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2012 trends presentation


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Macro trends presentation about Nigeria, focusing on the consumer market.

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2012 trends presentation

  2. 2. TRENDS  
  3. 3. “I  joined  a  group  on  BlackBerry  group    called  ‘Occupy  Nigeria’  and  almost  every  second,  somebody  would  broadcast  messages  to  the  forum.  The  forum  was  also  a  major  avenue  for   BNN  discourse.  It  was  through  the  forum  that  we  got  so  many  people  to  be  a  part  of  the  protest  and  it  was  through  it  that  we  learnt  about  those  who  were  killed  in  the  crisis.”   ᵠ  Nigerians  are  getting  their  information  from   the  Blackberry  News  Network     ᵠ  Big  stories,  real  and  fake  break  over  BBM   networks,  Twitter  and  even  Facebook     before  the  traditional  media  has  a  chance  to   file  a  story   ᵠ  From  fake  tsunami  warning,  to  where  and   where  the  occupy  protests  were  going  to   happen,  Nigeria  is  getting  its  news  on  the   move,  in  real  time   RIP News  (including  pictures)  of   the  murder  of  Suzie  Q ,  a   Lagos  socialite  were  on  BBM   &  twi?er  within  the  hour   The  full  document  of  the  House’s  recommendaCons   on  the  fuel  subsidy  probe  were  emailed  and  tweeted   within  hours  of  the  report’s  release  
  4. 4. Social  [media]  Activism   ᵠ  One  result  of  all  this  technology  is  a  greater   #lightupnigeria   degree  of  transparency,  there’s  no  hiding   anymore.  The  minute  something  happens,  it’s   out  there  on  the  social  networks   ᵠ  As  far  back  as  2008,  a  viral  video  of  naval   officers  beating  Uzoma  Okere  led  to  the   almost  unprecedented  prosecution  and   sanction  of  armed  forces  personnel  in  an   assault  on  a  civilian   ᵠ  It  is  giving  young  people  a  pulpit  and  an  8  of  the  top10  topics   organizing  tool.  They  don’t  just  complain  in  trending  on  Twi?er  were   their  offices  and  dorms  anymore  issues  emanaCng  from  the  protests  against   ᵠ  This  is  causing  a  new  level  of  engagement,  removal  of  fuel  subsidy   fuelled  by  frustration  and  in  some  cases   incredulous  anger  at  our  situation   ᵠ  Light  up  Nigeria  was  the  first  ‘movement’  to   really  utilize  social  networks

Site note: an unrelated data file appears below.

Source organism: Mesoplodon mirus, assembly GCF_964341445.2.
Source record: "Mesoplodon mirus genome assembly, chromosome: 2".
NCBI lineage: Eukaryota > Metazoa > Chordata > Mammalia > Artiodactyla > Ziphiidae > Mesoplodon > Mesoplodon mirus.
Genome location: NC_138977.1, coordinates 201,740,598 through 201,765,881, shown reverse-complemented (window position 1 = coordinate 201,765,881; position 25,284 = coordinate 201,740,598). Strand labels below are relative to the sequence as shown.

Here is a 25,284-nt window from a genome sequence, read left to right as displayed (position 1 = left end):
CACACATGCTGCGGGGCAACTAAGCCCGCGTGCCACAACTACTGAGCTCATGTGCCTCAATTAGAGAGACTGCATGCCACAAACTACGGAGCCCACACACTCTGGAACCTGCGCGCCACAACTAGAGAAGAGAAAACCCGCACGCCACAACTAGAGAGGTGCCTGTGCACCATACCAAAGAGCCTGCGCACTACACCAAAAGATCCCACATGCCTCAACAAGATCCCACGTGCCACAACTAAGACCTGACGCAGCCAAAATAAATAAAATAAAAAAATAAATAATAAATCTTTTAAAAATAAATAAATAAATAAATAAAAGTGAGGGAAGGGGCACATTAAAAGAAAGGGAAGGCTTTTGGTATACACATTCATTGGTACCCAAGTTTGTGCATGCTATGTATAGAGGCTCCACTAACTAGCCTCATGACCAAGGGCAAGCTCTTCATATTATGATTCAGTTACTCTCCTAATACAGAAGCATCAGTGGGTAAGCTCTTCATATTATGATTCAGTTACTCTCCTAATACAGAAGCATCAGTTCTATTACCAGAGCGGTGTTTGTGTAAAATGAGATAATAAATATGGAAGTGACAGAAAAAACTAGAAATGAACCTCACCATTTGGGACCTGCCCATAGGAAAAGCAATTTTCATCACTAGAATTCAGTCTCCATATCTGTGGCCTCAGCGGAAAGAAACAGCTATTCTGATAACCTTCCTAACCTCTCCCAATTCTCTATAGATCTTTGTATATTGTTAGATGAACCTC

5. 5. Think  Local,  Act  Global   ᵠ  Next  to  oil,  popular  culture  is  our  main  export   ᵠ  Nigerian  film  makers,  artists,  designers,   musicians  are  aggressively  pursuing  regional   and  international  opportunities   ᵠ  For  young  Nigerians,  the  ‘global  village’  has   always  been  a  reality,  our  content/style/culture   is  seen  as  worthy  of  a  global  stage  –  no  one  is   Afropolitan   interested  in  just    being  a  local  champion   Victoria  and  Albert  Museum   ᵠ  YouTube  etc  gives  them  a  platform  to   broadcast  themselves  internationally,  and  the   The London world  is  watching/listening/buying   Pop- Up Dress Shop “Prior  to  this  event,  the  American  market  was  small  money  to  D’Banj—a  genuine  global  phenom  from  the  urgent,  populous  city  of  Lagos.  But  now  that  he’s  a  G.O.O.D.  Music  arEst,  D’Banj  is  looking  to  add  the  U.S.  to  his  list  of  conquests”   Rob  Marrio?,  Complex  Magazine,     on  D’Banj  show  at  Irving  Plaza  
  6. 6. Local  Content   ᵠ  Nigerians  understand  the  value  we  represent   as  a  market  and    more  and  more  are   demanding  content  be  customised  for  us   ᵠ  And  international  brands  are  complying:   Nigerians  don’t  really  eat  fries,  so    KFC  serves   Jollof  rice   ᵠ  Young  people  are  customising  on  their  own,   adding  local  flair  to  international  brands,  Nigerian  ConsCtuCon  App  for  Blackberry  Hits   items:  ankara  print  Toms  10,000  Downloads  in  72  hours   ᵠ  After  years  of  jealously  guarding  its  platform,   Blackberry  is  actively  engaging  programmers   to  develop  local  apps  (as  is  Nokia)   ᵠ  Increasingly,  international  brands  are   producing  products,  content,  communications   for  a  local  audience…  and  producing  it  locally